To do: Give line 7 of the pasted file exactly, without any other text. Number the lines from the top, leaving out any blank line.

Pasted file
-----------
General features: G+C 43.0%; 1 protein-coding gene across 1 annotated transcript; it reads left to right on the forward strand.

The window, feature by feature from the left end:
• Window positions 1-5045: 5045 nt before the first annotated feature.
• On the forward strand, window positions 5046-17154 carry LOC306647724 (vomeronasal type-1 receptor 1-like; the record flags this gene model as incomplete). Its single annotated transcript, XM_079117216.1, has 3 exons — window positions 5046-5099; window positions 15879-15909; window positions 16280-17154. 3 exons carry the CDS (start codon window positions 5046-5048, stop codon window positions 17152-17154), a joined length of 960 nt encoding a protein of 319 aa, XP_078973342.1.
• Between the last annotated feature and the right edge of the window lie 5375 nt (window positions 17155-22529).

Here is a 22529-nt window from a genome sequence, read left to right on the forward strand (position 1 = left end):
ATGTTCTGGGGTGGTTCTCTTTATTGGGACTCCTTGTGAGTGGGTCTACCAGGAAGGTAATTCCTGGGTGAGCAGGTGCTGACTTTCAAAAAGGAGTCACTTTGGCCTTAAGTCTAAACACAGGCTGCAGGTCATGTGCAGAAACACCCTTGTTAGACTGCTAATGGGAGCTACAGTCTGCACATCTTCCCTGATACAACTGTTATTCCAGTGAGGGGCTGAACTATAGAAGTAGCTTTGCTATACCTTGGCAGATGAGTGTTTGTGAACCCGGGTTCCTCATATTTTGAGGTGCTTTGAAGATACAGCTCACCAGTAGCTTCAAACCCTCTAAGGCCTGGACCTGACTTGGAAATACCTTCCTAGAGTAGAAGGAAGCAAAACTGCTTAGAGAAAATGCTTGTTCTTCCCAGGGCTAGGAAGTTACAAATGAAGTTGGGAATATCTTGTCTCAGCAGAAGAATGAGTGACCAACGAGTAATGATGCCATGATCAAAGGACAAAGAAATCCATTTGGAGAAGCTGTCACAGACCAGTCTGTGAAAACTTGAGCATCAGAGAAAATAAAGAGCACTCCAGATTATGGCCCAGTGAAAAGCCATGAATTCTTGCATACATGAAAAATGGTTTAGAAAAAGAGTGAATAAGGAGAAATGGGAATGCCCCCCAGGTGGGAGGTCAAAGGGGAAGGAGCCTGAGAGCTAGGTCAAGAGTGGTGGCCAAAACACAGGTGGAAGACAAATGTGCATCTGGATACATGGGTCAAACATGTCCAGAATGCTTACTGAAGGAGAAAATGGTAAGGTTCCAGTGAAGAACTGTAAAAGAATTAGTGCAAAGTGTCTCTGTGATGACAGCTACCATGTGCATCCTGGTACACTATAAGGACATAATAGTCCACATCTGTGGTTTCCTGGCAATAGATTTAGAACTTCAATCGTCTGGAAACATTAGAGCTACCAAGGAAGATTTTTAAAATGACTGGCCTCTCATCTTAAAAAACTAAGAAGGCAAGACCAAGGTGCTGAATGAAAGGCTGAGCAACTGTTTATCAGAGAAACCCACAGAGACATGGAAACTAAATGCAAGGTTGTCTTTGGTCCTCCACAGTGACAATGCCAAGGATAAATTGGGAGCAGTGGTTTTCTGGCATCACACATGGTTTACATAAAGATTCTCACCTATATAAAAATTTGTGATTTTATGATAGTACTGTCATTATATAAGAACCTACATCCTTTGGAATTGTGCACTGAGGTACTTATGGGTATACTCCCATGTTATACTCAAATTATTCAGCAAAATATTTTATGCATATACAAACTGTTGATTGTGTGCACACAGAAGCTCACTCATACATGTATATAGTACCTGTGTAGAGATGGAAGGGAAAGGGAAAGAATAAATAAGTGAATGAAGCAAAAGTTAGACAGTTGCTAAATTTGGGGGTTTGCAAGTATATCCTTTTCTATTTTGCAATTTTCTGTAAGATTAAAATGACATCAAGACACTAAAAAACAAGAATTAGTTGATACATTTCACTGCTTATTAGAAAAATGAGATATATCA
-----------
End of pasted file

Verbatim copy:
ATGTTCTGGGGTGGTTCTCTTTATTGGGACTCCTTGTGAGTGGGTCTACCAGGAAGGTAATTCCTGGGTGAGCAGGTGCTGACTTTCAAAAAGGAGTCACTTTGGCCTTAAGTCTAAACACAGGCTGCAGGTCATGTGCAGAAACACCCTTGTTAGACTGCTAATGGGAGCTACAGTCTGCACATCTTCCCTGATACAACTGTTATTCCAGTGAGGGGCTGAACTATAGAAGTAGCTTTGCTATACCTTGGCAGATGAGTGTTTGTGAACCCGGGTTCCTCATATTTTGAGGTGCTTTGAAGATACAGCTCACCAGTAGCTTCAAACCCTCTAAGGCCTGGACCTGACTTGGAAATACCTTCCTAGAGTAGAAGGAAGCAAAACTGCTTAGAGAAAATGCTTGTTCTTCCCAGGGCTAGGAAGTTACAAATGAAGTTGGGAATATCTTGTCTCAGCAGAAGAATGAGTGACCAACGAGTAATGATGCCATGATCAAAGGACAAAGAAATCCATTTGGAGAAGCTGTCACAGACCAGTCTGTGAAAACTTGAGCATCAGAGAAAATAAAGAGCACTCCAGATTATGGCCCAGTGAAAAGCCATGAATTCTTGCATACATGAAAAATGGTTTAGAAAAAGAGTGAATAAGGAGAAATGGGAATGCCCCCCAGGTGGGAGGTCAAAGGGGAAGGAGCCTGAGAGCTAGGTCAAGAGTGGTGGCCAAAACACAGGTGGAAGACAAATGTGCATCTGGATACATGGGTCAAACATGTCCAGAATGCTTACTGAAGGAGAAAATGGTAAGGTTCCAGTGAAGAACTGTAAAAGAATTAGTGCAAAGTGTCTCTGTGATGACAGCTACCATGTGCATCCTGGTACACTATAAGGACATAATAGTCCACATCTGTGGTTTCCTGGCAATAGATTTAGAACTTCAATCGTCTGGAAACATTAGAGCTACCAAGGAAGATTTTTAAAATGACTGGCCTCTCATCTTAAAAAACTAAGAAGGCAAGACCAAGGTGCTGAATGAAAGGCTGAGCAACTGTTTATCAGAGAAACCCACAGAGACATGGAAACTAAATGCAAGGTTGTCTTTGGTCCTCCACAGTGACAATGCCAAGGATAAATTGGGAGCAGTGGTTTTCTGGCATCACACATGGTTTACATAAAGATTCTCACCTATATAAAAATTTGTGATTTTATGATAGTACTGTCATTATATAAGAACCTACATCCTTTGGAATTGTGCACTGAGGTACTTATGGGTATACTCCCATGTTATACTCAAATTATTCAGCAAAATATTTTATGCATATACAAACTGTTGATTGTGTGCACACAGAAGCTCACTCATACATGTATATAGTACCTGTGTAGAGATGGAAGGGAAAGGGAAAGAATAAATAAGTGAATGAAGCAAAAGTTAGACAGTTGCTAAATTTGGGGGTTTGCAAGTATATCCTTTTCTATTTTGCAATTTTCTGTAAGATTAAAATGACATCAAGACACTAAAAAACAAGAATTAGTTGATACATTTCACTGCTTATTAGAAAAATGAGATATATCA